Difference between Chinese and Western views of the Self
Slightly expanded for clarity from pg 71–72 Bodymind Energetics; Towards a Dynamic Model of Health (1989) by Mark Seem, PhD.
NOTE ~ This was written in 1989 is not meant to portray Chinese as they are in 2023. However the patterns described are useful. The below is not to imply one concept of the Self is better or superior to the other.
The Self in ancient Chinese culture was essentially a social Self. The Chinese Self only exists in the context of other people, face to face encounters and how your behavior affects others.
Inspired by Confucius, rather than an abstract psychology of the individual, the Chinese, developed a practical sociology based on how the individual lives within and connects with a web of family and local relationships.
Behavioral problems which we understand in the West as personality problems are viewed in China as essentially social problems. The remedies looked to are:
- What support does this individual need?
- What social adaptations has this individual failed to make?
- What social adjustment will restore harmony for the greatest number of people?
An individual whose behavior deviates from the normal isn’t referred to a medical or psychological specialist. They are referred to a communal group. They would attempt to understand abnormal behavior on a social level, how the abnormal behavior did or did not affect other community members; especially, those personally known to the “client.”
This contrasts strikingly with the Self as conceived in the West. In the West, all agency is invested within the individual. The individual is in effect raised above society (in China society is raised above the individual). In the West, personal autonomy and freedom are highly regarded. Unnecessary intrusions on personal autonomy and freedom are almost a sin.
Especially among males and especially among males in power, the Western Self is conceived as an isolated, alienated being.
From the end of the 1800s on, the Self in the West has, on one hand, been conceived as divorced from both connection with Nature and spiritual realms; and, on the other hand, alienated from fellow human beings. Existentialism and more recent atheism both exemplify this.
NOTE ~ Until about 1990 existentialism and atheism paralleled the development of mainstream psychology and psychiatry, especially in Western academia. After 1995 to various degrees, all Western psychology became more humanistic, holistic and female-friendly.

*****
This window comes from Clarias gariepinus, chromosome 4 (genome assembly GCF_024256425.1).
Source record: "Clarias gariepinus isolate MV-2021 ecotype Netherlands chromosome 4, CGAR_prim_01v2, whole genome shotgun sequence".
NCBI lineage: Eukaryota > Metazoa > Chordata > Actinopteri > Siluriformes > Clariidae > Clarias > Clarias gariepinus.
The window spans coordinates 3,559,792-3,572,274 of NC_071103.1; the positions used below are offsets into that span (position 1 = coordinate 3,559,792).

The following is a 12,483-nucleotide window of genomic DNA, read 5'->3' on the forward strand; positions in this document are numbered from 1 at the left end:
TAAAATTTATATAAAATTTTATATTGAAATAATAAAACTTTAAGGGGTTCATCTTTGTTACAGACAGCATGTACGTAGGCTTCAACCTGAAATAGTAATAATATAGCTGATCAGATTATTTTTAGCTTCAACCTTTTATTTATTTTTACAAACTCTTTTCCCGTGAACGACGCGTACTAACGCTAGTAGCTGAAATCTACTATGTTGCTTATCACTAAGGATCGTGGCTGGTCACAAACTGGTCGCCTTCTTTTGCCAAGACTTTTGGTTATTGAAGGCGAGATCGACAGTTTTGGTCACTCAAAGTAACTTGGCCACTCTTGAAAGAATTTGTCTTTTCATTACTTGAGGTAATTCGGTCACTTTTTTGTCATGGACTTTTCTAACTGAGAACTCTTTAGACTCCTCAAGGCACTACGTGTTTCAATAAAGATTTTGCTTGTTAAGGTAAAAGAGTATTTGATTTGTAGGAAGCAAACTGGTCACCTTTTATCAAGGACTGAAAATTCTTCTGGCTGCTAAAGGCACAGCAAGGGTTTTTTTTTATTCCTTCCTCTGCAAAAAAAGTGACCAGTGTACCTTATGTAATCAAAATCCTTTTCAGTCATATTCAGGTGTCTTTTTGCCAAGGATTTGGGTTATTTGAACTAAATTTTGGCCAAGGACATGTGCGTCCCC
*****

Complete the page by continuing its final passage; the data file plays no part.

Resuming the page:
The Western psychological Self — very close or synonymous with the Western ego — is virtually nonexistent In China. Up to 1989 at least there was no psychotherapy in China. Western psychological concepts have not been adopted. This is despite the widespread acceptance in China of the Western medical model.
How “depression” is treated in China (1980s)
A patient in China who experiences what in the West is called “depression,” will not have pop-psychology language to talk about how or why they are depressed in mental-emotional terms. The depressed Chinese patient will tend to somatize their feelings, conceiving of their problem as a physical symptom to focus on. In addition, the Chinese patient knows if he goes to a Chinese acupuncturist wishing to talk about mental-emotional causes, the practitioner will be unable to process or address such causes. In the 1980s in China, social support for reframing depression as mental-emotional or psycho-somatic is virtually non-existent.
Therefore, a depressed Chinese patient will consult a Chinese acupuncturist and/or Chinese herbalist. Both will focus primarily on specific bodily symptoms and dysfunctions; such as, tightness in the chest; or, a closed feeling in the throat.
Chinese practitioners will then prescribe an acupuncture treatment or a formula of herbs to restore harmonious function in the constricted zones of the body. In the Chinese TCM paradigm, when the constricted bodily zones are relieved, anything called “depression” is also relieved. In 1980s Chinese culture, even a discreet inquiry on the part of the practitioner into the mental-emotional-social life of of the patient is virtually impossible. This works against Chinese patients making useful connections between bodily felt experience and mental-emotional disturbances.
In contrast, even before the patient arrives at the office, Western practitioners often find patients have already made multiple associations between physical concerns and their mental-emotional state (yet often inaccurate).
The above is not to imply one conceiving of the Self is better or superior to the other.
To Learn More
Some readers will recognize the above discussion bears on the contrast between external locus of control and internal locus of control.
“Internal vs External Locus of Control: 7 Examples & Theories” (2021) by O’Bryan, Ph.D. — https://positivepsychology.com/internal-external-locus-of-control/